Experts are still looking to determine the exact contributing factors that led to the catastrophe. But from what investigators know, the building appears to have fallen in a “pancake collapse,” Miami-Dade Fire Rescue District Chief Jason Richard told CNN, though evidence of other types of collapses are present, too.
Pancake collapses are dangerous and severe, and their damage can complicate search-and-rescue efforts. Here’s how they happen.
About pancake collapses: Pancake collapses are so named for the way collapsing floors land and stack as they fall, said Gregg Favre, executive director of the St. Louis Regional Response Systems, a former commanding officer with the St. Louis Fire Department and experienced special rescue team member.
“Pancake collapses tend to ‘stack’ floors on themselves, bringing all their weight down nearly square on the floor below,” Favre told CNN. “This continues down, accumulating more weight and stress as the structure falls.”
A pancake collapse is a “progressive failure” that often begins at the bottom: A load-bearing element is damaged, usually in a building’s lower floors or foundation, which triggers the top floors to collapse vertically into the floors below, said Necati Catbas, a professor in the Department of Civil, Environmental, and Construction Engineering at the University of Central Florida. “Once there is ‘no’ support at the bottom floors or foundation, the top floors start pounding on the from top to bottom in progressive manner,” Catbas said in an email to CNN.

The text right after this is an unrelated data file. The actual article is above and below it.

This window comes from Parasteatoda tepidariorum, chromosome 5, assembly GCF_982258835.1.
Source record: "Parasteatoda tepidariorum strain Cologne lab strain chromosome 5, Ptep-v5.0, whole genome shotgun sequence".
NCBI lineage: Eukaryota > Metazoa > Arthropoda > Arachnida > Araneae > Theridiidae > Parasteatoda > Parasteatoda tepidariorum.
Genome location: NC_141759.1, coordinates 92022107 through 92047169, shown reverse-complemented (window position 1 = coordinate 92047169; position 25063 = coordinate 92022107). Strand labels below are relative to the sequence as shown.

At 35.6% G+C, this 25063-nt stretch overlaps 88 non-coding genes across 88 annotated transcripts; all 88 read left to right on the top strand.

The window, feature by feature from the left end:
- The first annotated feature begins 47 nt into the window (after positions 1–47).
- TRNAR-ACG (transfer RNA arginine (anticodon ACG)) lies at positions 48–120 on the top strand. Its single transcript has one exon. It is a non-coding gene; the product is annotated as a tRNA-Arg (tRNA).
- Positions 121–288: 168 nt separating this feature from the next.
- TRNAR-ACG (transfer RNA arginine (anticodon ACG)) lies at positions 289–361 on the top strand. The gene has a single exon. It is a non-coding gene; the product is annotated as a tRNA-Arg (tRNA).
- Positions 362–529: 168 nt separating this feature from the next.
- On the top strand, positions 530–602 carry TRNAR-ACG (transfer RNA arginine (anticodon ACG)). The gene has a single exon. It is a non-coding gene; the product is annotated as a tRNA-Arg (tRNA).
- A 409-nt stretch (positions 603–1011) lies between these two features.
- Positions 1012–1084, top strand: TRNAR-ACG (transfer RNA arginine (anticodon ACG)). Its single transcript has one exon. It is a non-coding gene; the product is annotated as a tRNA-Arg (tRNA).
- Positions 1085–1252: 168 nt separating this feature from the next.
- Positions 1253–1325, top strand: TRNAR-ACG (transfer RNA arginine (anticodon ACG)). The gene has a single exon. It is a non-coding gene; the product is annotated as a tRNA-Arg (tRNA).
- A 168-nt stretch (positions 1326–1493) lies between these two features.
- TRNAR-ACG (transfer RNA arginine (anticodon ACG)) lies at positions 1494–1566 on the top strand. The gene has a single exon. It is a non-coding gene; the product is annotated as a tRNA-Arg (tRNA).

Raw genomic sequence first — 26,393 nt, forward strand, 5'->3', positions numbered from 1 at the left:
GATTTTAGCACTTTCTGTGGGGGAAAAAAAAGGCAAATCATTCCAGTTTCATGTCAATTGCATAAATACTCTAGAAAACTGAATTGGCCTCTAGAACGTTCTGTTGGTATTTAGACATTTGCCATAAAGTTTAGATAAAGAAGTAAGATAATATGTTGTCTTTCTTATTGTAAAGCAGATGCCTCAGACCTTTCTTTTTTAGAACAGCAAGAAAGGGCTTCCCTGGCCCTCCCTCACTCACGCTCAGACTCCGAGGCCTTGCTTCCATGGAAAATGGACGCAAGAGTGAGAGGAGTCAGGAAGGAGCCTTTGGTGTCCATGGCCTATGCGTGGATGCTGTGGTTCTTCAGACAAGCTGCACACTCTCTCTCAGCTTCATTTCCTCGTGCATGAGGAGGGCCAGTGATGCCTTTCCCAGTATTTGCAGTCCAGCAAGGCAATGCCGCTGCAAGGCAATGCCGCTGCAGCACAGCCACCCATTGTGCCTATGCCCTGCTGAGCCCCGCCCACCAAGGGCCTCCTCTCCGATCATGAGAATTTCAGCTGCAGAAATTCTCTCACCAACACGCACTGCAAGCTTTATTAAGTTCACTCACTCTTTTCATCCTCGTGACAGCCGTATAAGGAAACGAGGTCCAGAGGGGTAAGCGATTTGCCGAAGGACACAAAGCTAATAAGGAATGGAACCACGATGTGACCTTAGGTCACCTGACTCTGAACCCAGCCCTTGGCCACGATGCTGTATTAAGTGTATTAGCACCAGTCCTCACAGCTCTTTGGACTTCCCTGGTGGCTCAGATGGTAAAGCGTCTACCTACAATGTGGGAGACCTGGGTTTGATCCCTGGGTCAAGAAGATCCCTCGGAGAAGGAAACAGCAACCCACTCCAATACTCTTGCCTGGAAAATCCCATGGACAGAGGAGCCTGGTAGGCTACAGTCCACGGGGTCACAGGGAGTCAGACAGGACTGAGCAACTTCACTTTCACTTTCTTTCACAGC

Why they’re dangerous: A pancake collapse is more dangerous than other collapses, Favre said, because there are often few voids, or pockets of space and air, in the rubble. “The sheer tonnage of materials … makes it very difficult for void spaces to exist,” Favre said.
Pancake collapses also complicate search-and-rescue missions, he said, because the structures that remain near the collapse site are unstable and could fall as rescuers move through the rubble.
Voids can still be present, though, particularly when multiple kinds of collapses are present, as in the incident in Surfside, said urban search and rescue expert Scott Goldstein.
Goldstein told CNN there was evidence of four collapse types in the Surfside incident. Aside from a pancake collapse, that includes a V-shaped collapse, when the center of the floor collapses and creates voids on either side; a lean-to collapse, when a floor collapses on one side while the other side is still attached to a wall; and a cantilever collapse, when one wall supporting floors is damaged but the opposite wall is intact. Void spaces are more likely in V-shaped, lean-to and cantilever collapses.